June 1, 2004
Q: I am in college. I don’t have a credit card yet because, as a younger person, I know that I will probably want to buy [unnecessary] items. Have I made a bad move by not having a credit card up to this point?
— W. Moody, Via e-mail
A: You remind me of one of my best friends from high school. Ronald was always serious about saving a portion of every dollar he got. He did not spend money on junk food, record albums, or the latest clothes. When we went off to college, he ignored the credit card offers, while the rest of us jumped at the chance to get as many cards as we could get. He didn’t always have the latest gear, but less than six years after we graduated from high school, Ronald purchased his first home. Also, Ronald had good credit and no debt. He was only 24 years old.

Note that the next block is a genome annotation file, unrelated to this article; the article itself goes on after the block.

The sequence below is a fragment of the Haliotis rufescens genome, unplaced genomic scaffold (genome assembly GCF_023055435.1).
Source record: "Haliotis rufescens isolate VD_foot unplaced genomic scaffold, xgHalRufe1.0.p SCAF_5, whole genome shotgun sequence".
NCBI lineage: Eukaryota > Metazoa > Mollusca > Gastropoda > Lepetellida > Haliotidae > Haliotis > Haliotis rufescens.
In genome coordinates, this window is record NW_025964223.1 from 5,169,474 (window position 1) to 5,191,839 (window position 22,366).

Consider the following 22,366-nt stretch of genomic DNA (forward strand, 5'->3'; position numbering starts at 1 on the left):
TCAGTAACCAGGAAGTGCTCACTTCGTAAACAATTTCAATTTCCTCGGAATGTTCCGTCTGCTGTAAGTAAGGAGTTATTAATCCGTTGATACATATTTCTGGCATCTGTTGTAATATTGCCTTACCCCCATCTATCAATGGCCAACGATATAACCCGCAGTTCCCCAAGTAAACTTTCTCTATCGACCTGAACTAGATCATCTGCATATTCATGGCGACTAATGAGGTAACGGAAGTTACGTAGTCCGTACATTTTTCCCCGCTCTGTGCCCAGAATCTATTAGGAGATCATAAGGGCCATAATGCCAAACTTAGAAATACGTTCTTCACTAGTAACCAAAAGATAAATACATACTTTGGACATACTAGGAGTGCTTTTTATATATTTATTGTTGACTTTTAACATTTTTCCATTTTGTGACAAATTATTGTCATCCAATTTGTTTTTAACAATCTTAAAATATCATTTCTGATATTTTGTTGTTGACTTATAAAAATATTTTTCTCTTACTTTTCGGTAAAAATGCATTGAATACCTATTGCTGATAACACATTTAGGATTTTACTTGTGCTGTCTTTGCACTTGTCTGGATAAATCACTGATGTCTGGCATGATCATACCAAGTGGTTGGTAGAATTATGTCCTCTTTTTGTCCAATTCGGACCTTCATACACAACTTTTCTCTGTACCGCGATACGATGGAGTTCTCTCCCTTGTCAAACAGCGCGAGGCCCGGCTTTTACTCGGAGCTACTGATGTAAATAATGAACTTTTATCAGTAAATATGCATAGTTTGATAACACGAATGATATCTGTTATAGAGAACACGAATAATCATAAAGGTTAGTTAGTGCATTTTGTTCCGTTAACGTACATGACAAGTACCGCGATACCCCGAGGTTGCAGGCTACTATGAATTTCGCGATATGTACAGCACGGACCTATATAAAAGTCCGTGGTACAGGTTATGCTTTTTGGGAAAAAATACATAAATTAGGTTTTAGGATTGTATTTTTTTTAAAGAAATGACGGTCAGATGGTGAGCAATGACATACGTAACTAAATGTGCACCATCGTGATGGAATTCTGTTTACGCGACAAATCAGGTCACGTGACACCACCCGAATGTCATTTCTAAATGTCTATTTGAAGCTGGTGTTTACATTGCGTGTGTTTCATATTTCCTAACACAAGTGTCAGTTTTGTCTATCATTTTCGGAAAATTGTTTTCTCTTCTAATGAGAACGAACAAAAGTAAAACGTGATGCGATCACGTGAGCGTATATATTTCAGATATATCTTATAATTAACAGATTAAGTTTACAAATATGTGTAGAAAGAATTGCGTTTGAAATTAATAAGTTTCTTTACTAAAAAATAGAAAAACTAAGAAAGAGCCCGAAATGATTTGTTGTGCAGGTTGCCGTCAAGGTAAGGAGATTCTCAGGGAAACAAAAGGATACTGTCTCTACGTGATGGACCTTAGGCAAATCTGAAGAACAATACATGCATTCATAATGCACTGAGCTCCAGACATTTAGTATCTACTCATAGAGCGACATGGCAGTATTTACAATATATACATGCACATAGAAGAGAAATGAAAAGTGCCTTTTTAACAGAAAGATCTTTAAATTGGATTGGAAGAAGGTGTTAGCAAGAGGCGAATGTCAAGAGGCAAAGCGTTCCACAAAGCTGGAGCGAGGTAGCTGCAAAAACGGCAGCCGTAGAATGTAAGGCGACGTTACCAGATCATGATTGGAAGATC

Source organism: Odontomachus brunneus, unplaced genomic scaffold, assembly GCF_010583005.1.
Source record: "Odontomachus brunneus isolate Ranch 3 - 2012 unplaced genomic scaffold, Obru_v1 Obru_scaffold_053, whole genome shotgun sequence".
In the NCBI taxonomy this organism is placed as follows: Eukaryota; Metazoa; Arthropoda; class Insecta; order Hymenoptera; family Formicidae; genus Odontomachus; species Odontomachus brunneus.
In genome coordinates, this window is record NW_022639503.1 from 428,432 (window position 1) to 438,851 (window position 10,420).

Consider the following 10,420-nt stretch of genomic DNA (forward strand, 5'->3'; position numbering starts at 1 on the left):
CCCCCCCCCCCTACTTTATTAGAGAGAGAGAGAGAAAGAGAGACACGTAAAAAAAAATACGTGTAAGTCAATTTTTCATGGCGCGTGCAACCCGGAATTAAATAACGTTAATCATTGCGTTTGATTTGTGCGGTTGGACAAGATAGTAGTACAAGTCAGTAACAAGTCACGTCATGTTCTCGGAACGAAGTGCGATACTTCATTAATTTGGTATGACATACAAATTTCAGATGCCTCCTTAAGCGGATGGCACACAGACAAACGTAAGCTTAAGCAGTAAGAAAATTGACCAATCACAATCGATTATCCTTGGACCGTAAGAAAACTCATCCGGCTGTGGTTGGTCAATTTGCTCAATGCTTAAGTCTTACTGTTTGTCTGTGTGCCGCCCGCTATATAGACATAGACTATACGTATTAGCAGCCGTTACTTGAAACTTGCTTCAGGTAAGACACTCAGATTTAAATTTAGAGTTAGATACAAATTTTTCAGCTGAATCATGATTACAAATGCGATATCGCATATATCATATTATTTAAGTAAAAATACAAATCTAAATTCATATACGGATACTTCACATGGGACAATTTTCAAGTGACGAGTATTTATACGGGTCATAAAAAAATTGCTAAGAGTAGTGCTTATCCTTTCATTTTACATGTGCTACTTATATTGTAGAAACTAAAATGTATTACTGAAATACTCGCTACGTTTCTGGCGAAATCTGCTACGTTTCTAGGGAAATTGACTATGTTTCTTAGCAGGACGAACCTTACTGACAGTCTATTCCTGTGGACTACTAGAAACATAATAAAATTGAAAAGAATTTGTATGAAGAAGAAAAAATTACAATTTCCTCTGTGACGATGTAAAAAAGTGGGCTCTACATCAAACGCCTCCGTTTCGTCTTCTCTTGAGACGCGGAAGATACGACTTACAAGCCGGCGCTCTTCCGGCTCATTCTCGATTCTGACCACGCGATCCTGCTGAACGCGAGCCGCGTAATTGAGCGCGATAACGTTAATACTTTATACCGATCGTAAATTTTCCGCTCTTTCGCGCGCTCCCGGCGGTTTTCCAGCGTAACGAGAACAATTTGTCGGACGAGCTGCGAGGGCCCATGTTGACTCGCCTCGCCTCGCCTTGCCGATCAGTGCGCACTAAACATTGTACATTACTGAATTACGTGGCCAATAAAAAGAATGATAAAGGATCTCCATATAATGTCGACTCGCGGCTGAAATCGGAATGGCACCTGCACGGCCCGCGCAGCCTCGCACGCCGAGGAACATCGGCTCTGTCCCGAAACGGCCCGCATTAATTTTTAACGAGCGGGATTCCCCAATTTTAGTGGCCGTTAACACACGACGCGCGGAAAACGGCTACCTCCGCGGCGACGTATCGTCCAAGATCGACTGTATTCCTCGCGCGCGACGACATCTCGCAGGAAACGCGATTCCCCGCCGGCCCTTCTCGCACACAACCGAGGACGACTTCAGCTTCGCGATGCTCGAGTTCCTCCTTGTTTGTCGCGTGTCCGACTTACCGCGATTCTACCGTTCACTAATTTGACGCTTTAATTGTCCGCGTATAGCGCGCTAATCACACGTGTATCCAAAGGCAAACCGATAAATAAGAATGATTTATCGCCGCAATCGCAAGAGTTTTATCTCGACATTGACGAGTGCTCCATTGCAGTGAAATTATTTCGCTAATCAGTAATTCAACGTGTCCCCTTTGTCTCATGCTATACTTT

You are doing exactly the right things: saving a portion of every dollar you get and resisting the pressure to spend more money than you have. If you can maintain your habit of financial discipline and you really feel the need to have a credit card, get only one, with the lowest interest rate available. Keep your monthly balance low, so that you can afford to pay it off in full (instead of just making the minimum payment) each month. Most importantly, see using a credit card for what it is: borrowing money to buy something. If you have to borrow money to buy it (a home being a notable exception), then you can’t afford it.
You are off to a great start. Stick with what you are doing and learn as much as you can about the true principles of building wealth. Start by going to blackenterprise.com and downloading a free BE Wealth Building Kit. You’ll be a millionaire while your friends are living from paycheck to paycheck.